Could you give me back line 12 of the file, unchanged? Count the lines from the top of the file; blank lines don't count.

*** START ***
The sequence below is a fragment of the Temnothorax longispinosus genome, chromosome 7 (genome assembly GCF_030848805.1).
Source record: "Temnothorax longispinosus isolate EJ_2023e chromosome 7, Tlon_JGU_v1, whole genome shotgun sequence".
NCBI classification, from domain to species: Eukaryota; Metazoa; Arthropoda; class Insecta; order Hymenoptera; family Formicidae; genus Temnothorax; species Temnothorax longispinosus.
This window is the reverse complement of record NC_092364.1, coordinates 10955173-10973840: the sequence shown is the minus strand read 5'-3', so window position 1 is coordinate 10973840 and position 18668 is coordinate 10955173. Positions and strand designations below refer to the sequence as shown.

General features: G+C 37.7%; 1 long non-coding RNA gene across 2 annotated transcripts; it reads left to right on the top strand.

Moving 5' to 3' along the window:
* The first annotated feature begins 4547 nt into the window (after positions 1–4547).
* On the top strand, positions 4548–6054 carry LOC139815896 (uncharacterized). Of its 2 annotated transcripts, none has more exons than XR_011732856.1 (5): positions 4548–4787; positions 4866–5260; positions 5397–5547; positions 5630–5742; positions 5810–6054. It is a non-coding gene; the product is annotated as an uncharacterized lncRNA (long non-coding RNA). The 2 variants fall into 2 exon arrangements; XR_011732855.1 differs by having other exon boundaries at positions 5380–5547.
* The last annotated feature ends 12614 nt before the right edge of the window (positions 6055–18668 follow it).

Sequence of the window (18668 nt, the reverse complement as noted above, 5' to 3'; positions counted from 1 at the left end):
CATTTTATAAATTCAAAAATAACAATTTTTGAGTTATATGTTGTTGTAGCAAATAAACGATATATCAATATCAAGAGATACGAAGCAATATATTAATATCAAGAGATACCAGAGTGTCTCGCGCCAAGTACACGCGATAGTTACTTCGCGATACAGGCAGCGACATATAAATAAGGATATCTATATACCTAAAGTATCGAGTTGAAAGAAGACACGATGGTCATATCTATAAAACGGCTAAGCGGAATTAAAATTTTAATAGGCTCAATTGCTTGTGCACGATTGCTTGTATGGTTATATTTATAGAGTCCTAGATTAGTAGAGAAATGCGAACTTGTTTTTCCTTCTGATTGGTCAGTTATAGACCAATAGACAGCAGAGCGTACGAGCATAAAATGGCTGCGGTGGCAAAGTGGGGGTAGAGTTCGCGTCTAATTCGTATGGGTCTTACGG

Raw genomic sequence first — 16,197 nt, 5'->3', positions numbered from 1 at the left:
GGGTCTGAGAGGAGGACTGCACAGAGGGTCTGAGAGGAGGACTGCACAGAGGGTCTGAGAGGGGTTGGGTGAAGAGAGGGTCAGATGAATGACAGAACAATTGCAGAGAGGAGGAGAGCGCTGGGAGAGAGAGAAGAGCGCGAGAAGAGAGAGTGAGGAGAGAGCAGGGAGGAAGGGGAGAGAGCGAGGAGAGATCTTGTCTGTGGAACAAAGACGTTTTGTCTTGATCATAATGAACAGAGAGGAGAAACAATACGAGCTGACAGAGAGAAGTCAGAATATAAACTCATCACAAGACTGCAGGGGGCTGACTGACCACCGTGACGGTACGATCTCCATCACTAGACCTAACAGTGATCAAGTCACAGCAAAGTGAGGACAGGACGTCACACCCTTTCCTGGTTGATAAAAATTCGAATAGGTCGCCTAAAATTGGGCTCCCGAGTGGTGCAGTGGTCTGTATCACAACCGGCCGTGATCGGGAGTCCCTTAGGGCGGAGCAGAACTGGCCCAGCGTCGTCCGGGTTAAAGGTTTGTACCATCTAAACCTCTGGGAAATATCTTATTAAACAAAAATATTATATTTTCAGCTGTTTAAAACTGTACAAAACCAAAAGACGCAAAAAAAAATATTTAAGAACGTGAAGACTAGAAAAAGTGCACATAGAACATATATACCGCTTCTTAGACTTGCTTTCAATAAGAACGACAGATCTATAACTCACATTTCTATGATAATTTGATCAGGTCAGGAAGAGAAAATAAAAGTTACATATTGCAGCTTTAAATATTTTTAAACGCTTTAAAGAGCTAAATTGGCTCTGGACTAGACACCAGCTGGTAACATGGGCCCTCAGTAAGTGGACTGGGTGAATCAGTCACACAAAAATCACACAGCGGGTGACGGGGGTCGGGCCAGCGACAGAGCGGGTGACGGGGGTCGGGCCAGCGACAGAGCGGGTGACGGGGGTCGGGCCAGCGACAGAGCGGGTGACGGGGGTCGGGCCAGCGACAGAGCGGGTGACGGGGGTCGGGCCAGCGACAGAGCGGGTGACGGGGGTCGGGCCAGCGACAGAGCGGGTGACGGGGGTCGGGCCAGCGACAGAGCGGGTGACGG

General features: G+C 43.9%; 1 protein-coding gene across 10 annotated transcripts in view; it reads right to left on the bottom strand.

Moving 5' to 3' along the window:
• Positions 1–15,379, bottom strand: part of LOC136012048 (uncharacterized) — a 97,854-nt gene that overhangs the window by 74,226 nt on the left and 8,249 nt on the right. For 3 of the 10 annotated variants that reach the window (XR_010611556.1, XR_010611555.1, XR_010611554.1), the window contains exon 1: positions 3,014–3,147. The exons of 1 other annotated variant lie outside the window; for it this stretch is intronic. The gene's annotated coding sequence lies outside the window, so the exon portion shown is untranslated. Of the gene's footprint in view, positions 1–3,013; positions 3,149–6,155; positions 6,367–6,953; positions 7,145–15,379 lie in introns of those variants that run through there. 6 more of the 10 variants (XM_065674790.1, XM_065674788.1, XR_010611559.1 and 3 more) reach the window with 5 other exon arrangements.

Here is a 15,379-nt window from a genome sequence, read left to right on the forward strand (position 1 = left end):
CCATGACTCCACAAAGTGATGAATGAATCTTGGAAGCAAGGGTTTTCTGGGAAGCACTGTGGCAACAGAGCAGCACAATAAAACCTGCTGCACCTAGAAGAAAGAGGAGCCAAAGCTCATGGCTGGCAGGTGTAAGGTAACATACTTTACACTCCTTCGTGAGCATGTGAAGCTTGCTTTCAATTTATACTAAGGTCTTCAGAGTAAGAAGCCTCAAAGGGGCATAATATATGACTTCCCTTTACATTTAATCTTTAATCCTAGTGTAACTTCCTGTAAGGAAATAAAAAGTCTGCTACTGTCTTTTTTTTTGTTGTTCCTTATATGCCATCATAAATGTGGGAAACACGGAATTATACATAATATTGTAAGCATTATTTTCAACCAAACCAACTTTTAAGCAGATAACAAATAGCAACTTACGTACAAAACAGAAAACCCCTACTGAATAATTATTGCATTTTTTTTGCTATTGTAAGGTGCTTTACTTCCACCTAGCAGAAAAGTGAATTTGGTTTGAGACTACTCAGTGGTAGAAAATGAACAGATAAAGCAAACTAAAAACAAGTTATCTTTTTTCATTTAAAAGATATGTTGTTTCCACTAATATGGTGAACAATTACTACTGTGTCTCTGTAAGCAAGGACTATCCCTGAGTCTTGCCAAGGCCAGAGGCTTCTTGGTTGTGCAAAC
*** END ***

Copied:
Raw genomic sequence first — 16,197 nt, 5'->3', positions numbered from 1 at the left: